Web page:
The Breaking of Bread was arranged “Quaker style”. We would sit in silence “waiting on the Holy Spirit”. Any male (in fellowship) could read scripture, announce a hymn, pray extemporaneously, or exhort.

Women and girls were allowed to sing the hymns.

The hymns were sung a cappella from a hymnal which was printed with words only. A brother with a decent voice would be the precentor who, when the hymn was announced would have to strike up a tune from memory.

There would be long silences in a meeting which lasted for about 90 minutes. By a miracle whic…

We should have been Methodists.

We should have been Methodists. Mum and Dad met at Eastville Methodist Church (long since gone), and sang together in the Church Choir. There they were wed and there my older sisters, my twin sister and I were baptised.

When World War II came along Dad longed to serve in the Army. But to his immense disappointment he was given a very low medical grade since he was blind in one eye. So he stayed on the home front, worked as a plumber, and did service as a fire-watcher during the blitz.

He was employed by Mr. Ernest Cox (more about him later), and was once taken to Court and fined as he had left a light on in Mr. Cox’s workshop during the “blackout”.

And, as the lore goes, he, as one of the few fit young men, would go to the Methodist Church every Saturday to fire up the coal boiler for heat, and get there early on Sunday mornings to stoke and re-fuel it.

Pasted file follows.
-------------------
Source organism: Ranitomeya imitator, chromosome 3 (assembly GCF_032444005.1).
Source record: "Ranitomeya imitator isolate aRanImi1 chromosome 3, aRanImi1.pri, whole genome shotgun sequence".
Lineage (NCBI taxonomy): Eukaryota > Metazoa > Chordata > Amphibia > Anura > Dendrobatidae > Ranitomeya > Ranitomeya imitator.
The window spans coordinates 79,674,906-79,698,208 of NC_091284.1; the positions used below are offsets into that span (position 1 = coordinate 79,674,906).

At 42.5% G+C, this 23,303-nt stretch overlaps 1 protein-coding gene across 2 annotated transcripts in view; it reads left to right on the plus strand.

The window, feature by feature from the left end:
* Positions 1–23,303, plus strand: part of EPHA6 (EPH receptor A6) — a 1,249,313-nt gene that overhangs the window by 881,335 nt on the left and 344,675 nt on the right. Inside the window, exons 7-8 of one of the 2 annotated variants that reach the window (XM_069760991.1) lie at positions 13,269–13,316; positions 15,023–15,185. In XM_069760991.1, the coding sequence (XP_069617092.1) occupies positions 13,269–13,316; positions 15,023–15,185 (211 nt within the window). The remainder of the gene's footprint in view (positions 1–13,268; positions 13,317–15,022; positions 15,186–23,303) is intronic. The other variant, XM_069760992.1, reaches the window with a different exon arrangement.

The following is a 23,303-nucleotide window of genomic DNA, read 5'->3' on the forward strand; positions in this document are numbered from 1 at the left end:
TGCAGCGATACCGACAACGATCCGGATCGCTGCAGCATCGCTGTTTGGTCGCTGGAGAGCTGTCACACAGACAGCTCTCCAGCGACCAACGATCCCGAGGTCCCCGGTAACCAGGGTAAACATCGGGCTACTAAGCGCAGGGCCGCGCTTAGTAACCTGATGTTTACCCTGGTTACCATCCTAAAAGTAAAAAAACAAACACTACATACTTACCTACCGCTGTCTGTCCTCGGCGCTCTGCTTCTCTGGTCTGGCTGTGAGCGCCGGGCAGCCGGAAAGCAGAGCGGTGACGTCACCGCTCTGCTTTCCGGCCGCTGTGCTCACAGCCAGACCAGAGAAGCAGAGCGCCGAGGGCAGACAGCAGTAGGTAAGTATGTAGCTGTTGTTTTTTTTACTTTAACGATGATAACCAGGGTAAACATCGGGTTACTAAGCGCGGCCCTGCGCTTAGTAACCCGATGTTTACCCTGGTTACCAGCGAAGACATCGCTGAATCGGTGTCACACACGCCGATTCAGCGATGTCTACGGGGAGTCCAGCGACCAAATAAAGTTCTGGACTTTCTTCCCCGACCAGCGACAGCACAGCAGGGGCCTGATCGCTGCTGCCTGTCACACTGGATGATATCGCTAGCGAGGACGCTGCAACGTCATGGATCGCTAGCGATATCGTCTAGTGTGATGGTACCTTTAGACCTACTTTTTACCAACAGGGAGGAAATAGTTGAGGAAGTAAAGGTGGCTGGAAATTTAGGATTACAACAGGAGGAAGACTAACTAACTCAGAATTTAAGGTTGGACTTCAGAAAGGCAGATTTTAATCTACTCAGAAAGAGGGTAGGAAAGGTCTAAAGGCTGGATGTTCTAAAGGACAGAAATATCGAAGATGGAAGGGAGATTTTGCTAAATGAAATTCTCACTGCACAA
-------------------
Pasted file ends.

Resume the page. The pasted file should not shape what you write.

And he got ticked off at the Church for what he perceived as a lack of gratitude. And stopped attending.

So although I was bapti…

Shopping and Trading (2)

So we abandoned the Co-operative Movement (see ) under the influence of the Plymouth Brethren. About them, more tomorrow.

But local business ruled. Just across the railway bridge was Baylis’s Builders yard and Ironmonger, catering to small jobbing builders with sand, gravel, cement and timber, and to the neighborhood with paints, stains, small tools, nails and screws etc.

“Maurice” (pronounced the English way as “Morris”) was in charge. He was a bit diffident, but was most helpful to me when I decided to re-paper our “middle room” when Mum and Dad were on a holiday.

I had never papered before, but had watched my dad and knew how to start that first sheet with a plumb line. My effort was “not bad” for a first-timer (I am guessing that I was in my late teens or early twenties), and Dad was unusually complimentary when he and Mum returned home.

Across from the Builders Yard was “Rossiters”, the Draper. There one could buy knitting supplies, “…

Shopping and Trading (1)

As I was chatting with my brother Martyn earlier this week, he reminded me of the variety of neighbourhood shops and businesses.

I have already mentioned Ford’s Tripe Factory, Packers’ Chocolate Factory and Bert Lucas the chimney sweep. And there were many more.

But up through the mid-fifties my mother was a great believer in the Cooperative movement.

This “leveling” movement began in Rochdale, Lancashire - it was a way for consumers to own the store so to speak.

When a person joined the Co-op, she or he was given a membership number which was to be used for every transaction. Twice a year members would be given a “dividend” ( e.g. "sixpence on the pound” based on their purchases during the previous six months.)

The idea, a good one, was that dividends would be paid to shoppers, and not to shareholders.

So we had bread and milk delivered each day by the Co-op; we bought furniture and clothing (still rationed) at the Co-op; used the Co-op Departmental Store on Castle Street,�…